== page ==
In every issue of WebMD the Magazine, we ask experts to answer readers' questions about a wide range of topics, including questions about what's true and not true in the field of medicine. For our July/August 2012 issue, we interviewed a University of Utah researcher about the danger of using a phone behind the wheel.
Q: I've read that driving while talking on a cell phone is as bad as driving drunk. Is that true?
When it comes to problem solving, getting enough sleep may truly be the secret to success.
Take the case of Kate Miller, the owner of Charlie's Playhouse, a maker of science education toys. Miller had been wrestling with a problem for weeks. But one morning the answer popped into her mind as she woke up. She wanted to design a game that would teach kids about natural selection while letting them run around and have fun.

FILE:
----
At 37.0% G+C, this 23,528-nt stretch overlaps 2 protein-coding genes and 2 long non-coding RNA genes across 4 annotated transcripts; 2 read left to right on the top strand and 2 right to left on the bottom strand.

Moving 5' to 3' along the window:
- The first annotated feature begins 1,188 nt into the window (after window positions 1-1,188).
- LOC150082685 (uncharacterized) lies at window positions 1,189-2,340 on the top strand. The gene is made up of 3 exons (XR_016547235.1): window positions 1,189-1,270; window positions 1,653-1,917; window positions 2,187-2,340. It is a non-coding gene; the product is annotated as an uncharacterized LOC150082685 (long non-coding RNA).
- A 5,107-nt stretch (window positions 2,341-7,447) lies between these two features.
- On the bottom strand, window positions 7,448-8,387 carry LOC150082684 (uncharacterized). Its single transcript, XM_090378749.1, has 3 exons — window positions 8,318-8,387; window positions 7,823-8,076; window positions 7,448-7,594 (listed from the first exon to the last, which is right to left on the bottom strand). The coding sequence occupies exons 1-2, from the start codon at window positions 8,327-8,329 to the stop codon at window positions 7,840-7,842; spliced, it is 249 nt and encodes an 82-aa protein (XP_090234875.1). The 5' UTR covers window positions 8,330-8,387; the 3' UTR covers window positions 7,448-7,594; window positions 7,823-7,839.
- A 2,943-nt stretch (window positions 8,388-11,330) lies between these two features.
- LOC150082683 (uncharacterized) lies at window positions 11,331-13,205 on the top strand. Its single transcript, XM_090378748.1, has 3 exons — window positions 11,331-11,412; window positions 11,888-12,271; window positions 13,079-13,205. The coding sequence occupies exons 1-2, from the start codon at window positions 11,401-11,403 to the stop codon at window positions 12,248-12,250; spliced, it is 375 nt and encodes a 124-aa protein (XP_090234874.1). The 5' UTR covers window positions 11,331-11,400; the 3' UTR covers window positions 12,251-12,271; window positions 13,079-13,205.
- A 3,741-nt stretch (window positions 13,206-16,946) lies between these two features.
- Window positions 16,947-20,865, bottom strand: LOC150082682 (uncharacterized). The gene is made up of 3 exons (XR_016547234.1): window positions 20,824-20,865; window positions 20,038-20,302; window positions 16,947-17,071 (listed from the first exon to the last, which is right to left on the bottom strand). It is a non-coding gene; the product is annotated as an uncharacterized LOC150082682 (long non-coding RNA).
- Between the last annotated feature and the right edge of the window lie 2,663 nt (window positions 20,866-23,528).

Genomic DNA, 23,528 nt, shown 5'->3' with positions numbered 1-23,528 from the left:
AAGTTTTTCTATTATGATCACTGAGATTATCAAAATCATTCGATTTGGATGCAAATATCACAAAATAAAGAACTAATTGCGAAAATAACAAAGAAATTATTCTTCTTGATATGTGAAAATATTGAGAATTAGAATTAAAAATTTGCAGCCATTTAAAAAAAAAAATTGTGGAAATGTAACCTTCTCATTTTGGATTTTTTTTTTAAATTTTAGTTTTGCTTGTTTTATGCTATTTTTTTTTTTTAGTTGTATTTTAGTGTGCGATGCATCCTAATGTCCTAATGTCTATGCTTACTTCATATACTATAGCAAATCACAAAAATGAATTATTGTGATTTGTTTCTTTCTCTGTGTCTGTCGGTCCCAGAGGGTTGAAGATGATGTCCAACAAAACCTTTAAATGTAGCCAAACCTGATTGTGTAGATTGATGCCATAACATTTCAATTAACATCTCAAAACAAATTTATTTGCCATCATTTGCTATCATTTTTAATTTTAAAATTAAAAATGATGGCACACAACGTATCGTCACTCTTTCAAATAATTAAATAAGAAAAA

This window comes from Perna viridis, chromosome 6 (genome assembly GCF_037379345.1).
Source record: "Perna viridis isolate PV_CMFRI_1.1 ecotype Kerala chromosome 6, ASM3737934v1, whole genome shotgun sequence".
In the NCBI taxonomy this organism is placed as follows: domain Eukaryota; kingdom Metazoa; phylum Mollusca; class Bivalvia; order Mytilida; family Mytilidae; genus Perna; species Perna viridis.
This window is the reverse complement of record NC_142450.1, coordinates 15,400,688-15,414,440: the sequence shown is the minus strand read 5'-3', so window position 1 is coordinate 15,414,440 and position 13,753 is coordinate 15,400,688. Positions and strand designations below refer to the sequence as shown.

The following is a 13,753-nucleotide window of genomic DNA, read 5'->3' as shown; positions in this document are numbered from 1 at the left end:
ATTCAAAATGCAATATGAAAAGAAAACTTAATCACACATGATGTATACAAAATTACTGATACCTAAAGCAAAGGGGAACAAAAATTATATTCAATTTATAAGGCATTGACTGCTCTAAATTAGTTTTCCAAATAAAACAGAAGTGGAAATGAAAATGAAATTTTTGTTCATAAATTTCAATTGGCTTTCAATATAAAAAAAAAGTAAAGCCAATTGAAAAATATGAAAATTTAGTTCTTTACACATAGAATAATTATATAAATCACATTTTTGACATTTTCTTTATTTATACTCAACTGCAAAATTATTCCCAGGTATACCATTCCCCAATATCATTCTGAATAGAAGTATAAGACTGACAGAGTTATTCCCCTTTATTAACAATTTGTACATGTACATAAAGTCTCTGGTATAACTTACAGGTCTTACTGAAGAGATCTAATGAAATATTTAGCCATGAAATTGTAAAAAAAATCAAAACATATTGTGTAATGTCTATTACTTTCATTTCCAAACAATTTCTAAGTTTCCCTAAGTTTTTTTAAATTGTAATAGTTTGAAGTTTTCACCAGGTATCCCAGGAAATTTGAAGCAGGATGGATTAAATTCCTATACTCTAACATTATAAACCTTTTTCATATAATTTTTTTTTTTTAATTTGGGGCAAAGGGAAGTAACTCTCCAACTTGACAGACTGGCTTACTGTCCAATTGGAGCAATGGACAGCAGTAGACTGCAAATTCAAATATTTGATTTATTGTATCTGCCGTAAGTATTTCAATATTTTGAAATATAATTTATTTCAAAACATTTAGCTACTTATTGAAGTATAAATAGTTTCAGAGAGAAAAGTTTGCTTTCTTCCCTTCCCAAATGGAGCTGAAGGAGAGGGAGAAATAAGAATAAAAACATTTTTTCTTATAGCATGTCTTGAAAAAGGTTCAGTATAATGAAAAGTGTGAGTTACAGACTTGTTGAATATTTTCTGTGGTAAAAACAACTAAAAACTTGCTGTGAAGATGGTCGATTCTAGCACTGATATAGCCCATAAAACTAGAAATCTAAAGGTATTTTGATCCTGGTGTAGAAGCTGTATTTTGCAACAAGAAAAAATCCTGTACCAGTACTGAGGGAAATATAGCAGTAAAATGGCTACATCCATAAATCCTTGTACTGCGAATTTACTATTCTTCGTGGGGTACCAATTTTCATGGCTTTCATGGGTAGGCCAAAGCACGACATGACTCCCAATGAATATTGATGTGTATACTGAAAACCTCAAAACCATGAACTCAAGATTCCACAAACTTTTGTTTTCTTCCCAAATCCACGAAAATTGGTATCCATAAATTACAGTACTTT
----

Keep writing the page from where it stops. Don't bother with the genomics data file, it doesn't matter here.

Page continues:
"It was the sleep that brought it all together," says Miller, 42, of Providence,...
A: Many people can't imagine not chatting on the phone while driving. But the stories you've heard are TRUE. Cell phone use impairs driving just as much as alcohol.
That's just one of the conclusions by David Strayer, PhD, a professor of psychology at the University of Utah, who has published a series of articles that show driving while talking on a cell phone -- hands-free or not -- is the same as driving with a blood alcohol level of .08, the legal limit.
In one study he found that talking to a passenger improves driving, because "there is another set of eyes on the road, a person who knows to be quiet if the driving gets difficult."
In his most recent research, Strayer found that a conversation that triggers mental imagery -- a description of a vacation, for instance -- is most disruptive. "Driving and mental imagery both use the same part of the brain," Strayer says. "So the imagery will block out the driving environment. People literally won't see what they're looking at."